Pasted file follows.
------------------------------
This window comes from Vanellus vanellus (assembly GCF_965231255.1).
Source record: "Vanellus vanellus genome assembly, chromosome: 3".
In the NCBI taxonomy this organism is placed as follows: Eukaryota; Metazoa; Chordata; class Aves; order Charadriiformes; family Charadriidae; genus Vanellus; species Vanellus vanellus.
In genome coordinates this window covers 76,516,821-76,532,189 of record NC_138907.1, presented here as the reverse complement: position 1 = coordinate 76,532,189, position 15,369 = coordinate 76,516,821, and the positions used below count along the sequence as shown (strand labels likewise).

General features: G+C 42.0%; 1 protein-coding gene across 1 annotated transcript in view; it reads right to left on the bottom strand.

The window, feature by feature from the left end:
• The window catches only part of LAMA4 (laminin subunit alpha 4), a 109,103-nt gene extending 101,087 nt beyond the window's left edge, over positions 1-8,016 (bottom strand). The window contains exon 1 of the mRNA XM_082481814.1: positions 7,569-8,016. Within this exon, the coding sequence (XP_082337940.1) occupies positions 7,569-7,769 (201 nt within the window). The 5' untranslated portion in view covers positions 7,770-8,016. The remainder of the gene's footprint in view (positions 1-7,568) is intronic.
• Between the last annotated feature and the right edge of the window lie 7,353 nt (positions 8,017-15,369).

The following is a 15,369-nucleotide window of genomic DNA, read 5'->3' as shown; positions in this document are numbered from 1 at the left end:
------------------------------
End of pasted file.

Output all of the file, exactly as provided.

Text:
This window comes from Vanellus vanellus (assembly GCF_965231255.1).
Source record: "Vanellus vanellus genome assembly, chromosome: 3".
In the NCBI taxonomy this organism is placed as follows: Eukaryota; Metazoa; Chordata; class Aves; order Charadriiformes; family Charadriidae; genus Vanellus; species Vanellus vanellus.
In genome coordinates this window covers 76,516,821-76,532,189 of record NC_138907.1, presented here as the reverse complement: position 1 = coordinate 76,532,189, position 15,369 = coordinate 76,516,821, and the positions used below count along the sequence as shown (strand labels likewise).

General features: G+C 42.0%; 1 protein-coding gene across 1 annotated transcript in view; it reads right to left on the bottom strand.

The window, feature by feature from the left end:
• The window catches only part of LAMA4 (laminin subunit alpha 4), a 109,103-nt gene extending 101,087 nt beyond the window's left edge, over positions 1-8,016 (bottom strand). The window contains exon 1 of the mRNA XM_082481814.1: positions 7,569-8,016. Within this exon, the coding sequence (XP_082337940.1) occupies positions 7,569-7,769 (201 nt within the window). The 5' untranslated portion in view covers positions 7,770-8,016. The remainder of the gene's footprint in view (positions 1-7,568) is intronic.
• Between the last annotated feature and the right edge of the window lie 7,353 nt (positions 8,017-15,369).

The following is a 15,369-nucleotide window of genomic DNA, read 5'->3' as shown; positions in this document are numbered from 1 at the left end: